By Al Barbarino
Chabad-Lubavitch has closed on the purchase of a 12-story, 60,000 s/f building at 509 Fifth Ave. for $42 million.
The organization has occupied the building for 16 years, operating a synagogue, community center and a number of religious programs from the second floor, according to a company statement.
“We thank G-d for this special blessing,” Rabbi Joshua Metzger, the center’s director, wrote in a statement. “This presents enormous opportunities and an awesome responsibility to ensure that the multitudes in the heart of the city are cared for and inspired.”
The seller, 509 Fifth Avenue Associates, which includes Norman Sturner of Murray Hill Properties, purchased the property from Joseph Moinian in 2010 for $30 million, city records show.
Metzger reportedly entered into contract to purchase the property back in April, amid a $30 million lawsuit filed in the New York State Supreme Court by co-tenant Chai Foundation against investors David Werner, Amram Kass, and the building ownership, the New York Post reported.
The suit sought $30 million in damages, claiming that Metzger discussed confidential information with the investors while expressing his desire to purchase the building.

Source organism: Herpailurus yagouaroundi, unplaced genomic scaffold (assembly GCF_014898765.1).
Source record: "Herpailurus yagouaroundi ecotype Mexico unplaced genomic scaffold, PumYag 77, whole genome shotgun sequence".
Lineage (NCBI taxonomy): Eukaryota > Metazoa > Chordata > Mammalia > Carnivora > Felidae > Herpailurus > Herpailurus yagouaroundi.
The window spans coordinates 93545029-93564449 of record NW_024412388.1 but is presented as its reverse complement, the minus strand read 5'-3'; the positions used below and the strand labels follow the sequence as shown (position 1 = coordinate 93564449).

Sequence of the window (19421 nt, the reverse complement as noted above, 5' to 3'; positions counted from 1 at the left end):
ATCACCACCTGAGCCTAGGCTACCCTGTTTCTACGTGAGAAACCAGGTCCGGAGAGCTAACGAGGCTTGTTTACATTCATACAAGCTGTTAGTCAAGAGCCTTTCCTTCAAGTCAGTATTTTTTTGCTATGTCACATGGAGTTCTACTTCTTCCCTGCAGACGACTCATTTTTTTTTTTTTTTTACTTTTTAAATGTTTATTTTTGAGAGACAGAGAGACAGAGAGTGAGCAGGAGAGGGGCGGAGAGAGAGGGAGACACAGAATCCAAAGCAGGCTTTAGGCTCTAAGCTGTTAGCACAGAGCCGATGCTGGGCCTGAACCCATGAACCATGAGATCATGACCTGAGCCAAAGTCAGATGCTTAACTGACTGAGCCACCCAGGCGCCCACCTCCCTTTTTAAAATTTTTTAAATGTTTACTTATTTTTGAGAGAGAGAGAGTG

Sturner later countered with a $9 million suit of his own, alleging that the rabbi no longer had a lease, had not paid rent, and was in the process of being evicted when a Braintree, M.A. firm signed a contract to buy the building last year that never came to fruition, the Post reported.
Sturner had reportedly planned to sell off the individual floors of the building as commercial condominiums, but he expressed satisfaction upon news of the latest closing.
“Congratulations and best wishes to the new owners,” he said in an email message to Real Estate Weekly.
There are six other Chabad locations throughout Manhattan’s midtown area, including the “giant sukkah,” a temporary hut erected in celebration of the Jewish holiday of Sukkot, which according to the organization draws thousands of visitors every fall to its Bryant Park location.
A spokeperson for Chabad-Lubavitch said that all lawsuits were dropped and resolved.